Now, considering this information, there's another loan that actually makes even more sense for most folks - a hybrid ARM. This is a thirty year loan with an interest rate that is initially fixed by the loan contract for a certain number of years, after which it will become an adjustable rate mortgage. For about 15 years, I've been doing 5/1 ARMs for myself. Even when the rates on thirty year fixed rate loans were ten percent, I've always been able to get a 5/1 ARM around six percent or less. For the last couple of years, the rates on 5/1 ARMs have been essentially the same as for thirty year fixed rate loans - meaning there's no real reason not to buy thirty years of insurance that your rate won't change. Why not, when it's been cheaper than 5 years worth of the same insurance? But ARMs are now diverging significantly below the rate/cost tradeoff of thirty year fixed rate loans, so now we're getting back to the normal situation, where people willing to relax just a little bit on a mental requirement for a thirty year fixed rate loan can reap substantial rewards. A month ago, a 5/1 ARM at zero cost was at 5.75%. Now it's around 6.125. So for the same zero cost of a 6.75% thirty year fixed rate loan, you can get a five years of fixed rate at 6.125%. On a $400,000 loan, this saves you $2500 per year - more than a full month of interest on the thirty year fixed rate loan. Furthermore, we've already covered the fact that the vast majority of people aren't going to keep their loan long enough for a 5/1 ARM to turn adjustable anyway. If you're among those 95% of all real estate borrowers who aren't going to keep the loan five years, there isn't any practical difference between a thirty year fixed rate loan and a 5/1 ARM except that you pay five eighths of a percent less interest - slightly over $200 per month saved in this instance. You can pay the same as a thirty year fixed rate loan and apply the interest savings to principal - which means you'll owe $14,000 less at the end of five years, assuming you keep it that long, and that rates don't drop so you can refinance at a lower rate, again for free. Another alternative is that you can invest the difference, in which case you'll have over $15,000 extra in an investment account, assuming an average 10% return per year. Who cares if you then need to spend $3000 of it refinancing if the rates never get this low in that period? Okay, I care, but since I'm still $11,000 or so ahead after I spend it, if I need to spend it, that is one heck of a good investment!

Some people prefer other ARMs. I see people encouraging the 10/1 and 7/1 for people who think the 5/1 isn't long enough. And if you're one of those folks who is going to lie awake every night for five years because you don't have a thirty year fixed rate loan, the difference between a 5/1 ARM and a thirty year fixed rate loan makes a difference of about $6 interest per night. Split two ways, for you and your significant other, that's $3 each for a good night's sleep. A good night's sleep is worth $3 to me, it's worth $3 for my wife, and I presume your sleep worth $3 per night to you, also. There's nothing explicitly wrong with choosing a 7/1 or a 10/1 as opposed to a 5/1, either. It's mostly a mental comfort issue. Most folks don't keep their loans 5 years anyway, so if I'm one of that huge majority of homeowners, why would I want to buy seven or ten years worth of insurance that my rate won't change? The only answer that makes any sense other than mental comfort is if the rate/cost tradeoff for those loans is cheaper, and that is only rarely the case. At today's rates, you're giving away three eighths of a percent for the same zero cost loan on a 10/1 basis - 60% of your savings, although the 7/1 is almost exactly the same cost as the 5/1, so that's a good choice. Most folks won't use the two extra years, but if it's essentially free, why not take it in case you do? For the 3/1 ARM, on the other hand, it's actually slightly more expensive at the zero cost level we're considering today, and even if it was cheaper, you're getting down closer to average holding period, so perhaps a third of the people who got it might want to hold it longer than the fixed period. Furthermore, I don't think I've ever seen a zero cost 3/1 more than an eighth of a percent lower rate than a 5/1 at the same cost. Let's say you could get one at 6% today for that loan, instead of 6.25. You save $41 extra per month - $241 over the thirty year fixed - but you've only got a maximum of 36 months of savings. $241 times 36 is only $8676, as opposed to $200 times 60 months, which is $12,000, not to mention more ability for compounding to have an effect in the case of the 5/1 ARM, and that the idea is refinancing to a favorable rate before the end of the fixed period. For all of these reasons, I can't really see choosing a 3/1 for any set of circumstances I can remember seeing any time in the last fifteen years or so.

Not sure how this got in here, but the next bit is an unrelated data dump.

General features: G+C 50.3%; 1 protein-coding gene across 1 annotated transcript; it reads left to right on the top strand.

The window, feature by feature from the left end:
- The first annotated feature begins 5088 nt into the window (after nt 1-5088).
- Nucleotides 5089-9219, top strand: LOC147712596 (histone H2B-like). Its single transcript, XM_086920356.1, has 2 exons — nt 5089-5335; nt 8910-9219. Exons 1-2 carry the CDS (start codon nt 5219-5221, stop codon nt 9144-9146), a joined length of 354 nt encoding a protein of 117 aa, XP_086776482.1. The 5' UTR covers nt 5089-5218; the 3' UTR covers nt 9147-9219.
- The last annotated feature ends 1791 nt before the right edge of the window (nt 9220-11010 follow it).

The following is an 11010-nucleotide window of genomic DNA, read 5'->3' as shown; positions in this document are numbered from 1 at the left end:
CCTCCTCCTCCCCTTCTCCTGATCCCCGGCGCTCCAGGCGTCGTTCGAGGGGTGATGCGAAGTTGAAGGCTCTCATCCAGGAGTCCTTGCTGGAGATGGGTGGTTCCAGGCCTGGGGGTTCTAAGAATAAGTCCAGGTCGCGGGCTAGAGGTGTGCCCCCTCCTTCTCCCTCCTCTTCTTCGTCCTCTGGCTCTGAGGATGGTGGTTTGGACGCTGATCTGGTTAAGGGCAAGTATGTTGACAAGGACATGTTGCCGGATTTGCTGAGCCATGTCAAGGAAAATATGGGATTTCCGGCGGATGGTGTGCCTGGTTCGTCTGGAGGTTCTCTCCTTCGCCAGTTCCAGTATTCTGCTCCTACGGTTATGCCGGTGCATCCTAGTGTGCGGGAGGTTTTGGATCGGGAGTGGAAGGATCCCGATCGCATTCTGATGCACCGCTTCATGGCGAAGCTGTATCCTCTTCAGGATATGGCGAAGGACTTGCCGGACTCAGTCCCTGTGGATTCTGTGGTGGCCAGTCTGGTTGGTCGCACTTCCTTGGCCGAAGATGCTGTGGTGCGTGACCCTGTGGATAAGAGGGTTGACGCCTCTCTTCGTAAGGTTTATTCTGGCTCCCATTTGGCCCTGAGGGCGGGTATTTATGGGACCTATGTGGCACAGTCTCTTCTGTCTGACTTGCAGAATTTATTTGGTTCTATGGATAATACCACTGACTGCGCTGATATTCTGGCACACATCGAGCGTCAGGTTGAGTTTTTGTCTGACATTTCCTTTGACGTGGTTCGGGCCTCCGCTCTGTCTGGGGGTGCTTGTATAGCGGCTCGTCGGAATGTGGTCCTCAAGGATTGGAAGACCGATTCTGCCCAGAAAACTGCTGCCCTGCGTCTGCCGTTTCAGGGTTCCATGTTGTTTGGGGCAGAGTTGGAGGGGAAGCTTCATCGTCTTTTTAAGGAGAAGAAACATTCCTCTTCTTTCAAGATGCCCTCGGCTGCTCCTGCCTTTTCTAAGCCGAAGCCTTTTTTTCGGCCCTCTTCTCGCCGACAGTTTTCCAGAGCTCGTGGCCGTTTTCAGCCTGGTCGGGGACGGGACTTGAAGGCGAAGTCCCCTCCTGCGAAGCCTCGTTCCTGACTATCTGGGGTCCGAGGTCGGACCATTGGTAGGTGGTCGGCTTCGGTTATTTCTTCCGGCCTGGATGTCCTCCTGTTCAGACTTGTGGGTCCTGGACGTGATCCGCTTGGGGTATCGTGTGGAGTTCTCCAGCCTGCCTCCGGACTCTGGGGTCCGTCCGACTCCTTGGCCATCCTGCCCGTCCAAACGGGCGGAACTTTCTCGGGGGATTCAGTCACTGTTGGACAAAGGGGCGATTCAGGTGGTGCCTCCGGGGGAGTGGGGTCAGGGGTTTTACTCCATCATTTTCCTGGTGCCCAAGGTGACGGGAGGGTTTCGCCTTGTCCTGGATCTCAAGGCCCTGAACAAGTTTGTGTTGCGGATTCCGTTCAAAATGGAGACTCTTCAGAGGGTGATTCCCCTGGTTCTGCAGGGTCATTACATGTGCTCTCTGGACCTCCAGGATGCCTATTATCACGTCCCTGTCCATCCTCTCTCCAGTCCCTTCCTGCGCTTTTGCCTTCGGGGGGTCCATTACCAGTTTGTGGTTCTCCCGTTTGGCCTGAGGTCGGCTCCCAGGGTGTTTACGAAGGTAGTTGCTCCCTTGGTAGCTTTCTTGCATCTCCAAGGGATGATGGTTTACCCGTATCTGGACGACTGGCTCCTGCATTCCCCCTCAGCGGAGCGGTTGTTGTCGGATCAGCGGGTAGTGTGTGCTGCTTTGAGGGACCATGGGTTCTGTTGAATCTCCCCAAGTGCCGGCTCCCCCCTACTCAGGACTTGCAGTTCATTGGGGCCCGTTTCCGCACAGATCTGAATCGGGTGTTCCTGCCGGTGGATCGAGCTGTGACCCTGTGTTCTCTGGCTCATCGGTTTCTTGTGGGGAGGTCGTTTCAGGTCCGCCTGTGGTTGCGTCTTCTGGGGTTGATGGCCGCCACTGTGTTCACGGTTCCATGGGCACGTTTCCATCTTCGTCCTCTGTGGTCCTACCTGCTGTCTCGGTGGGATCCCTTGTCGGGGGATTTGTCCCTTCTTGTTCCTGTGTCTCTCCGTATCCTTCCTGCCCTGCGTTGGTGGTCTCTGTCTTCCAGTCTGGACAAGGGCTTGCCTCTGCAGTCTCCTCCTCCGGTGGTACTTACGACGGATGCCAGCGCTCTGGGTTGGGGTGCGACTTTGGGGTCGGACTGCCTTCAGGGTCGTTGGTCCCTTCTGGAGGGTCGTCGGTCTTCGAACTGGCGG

To summarize, rate/cost tradeoffs between loans go up and down constantly - the rates for A paper change every business day, at a minimum. Nobody can predict exactly when they will rise or drop again, but that they will vary over a given range is pretty much axiomatic. Furthermore, there is always a tradeoff between rate and cost for any given loan type at any time, and if you choose a loan with low rates but comparatively high costs, it will be years before you have recovered your initial investment via cost of interest. Since by that point it is very probable that rates will have fallen below today's rates, and you will have wanted to refinance, this is only rarely a good investment. A better way to cut your cost of interest is to choose a hybrid ARM with a fixed period likely to cover the period of time you will keep a given loan in effect.

Caveat Emptor


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This page contains a single entry by Dan Melson published on February 21, 2008 7:00 AM.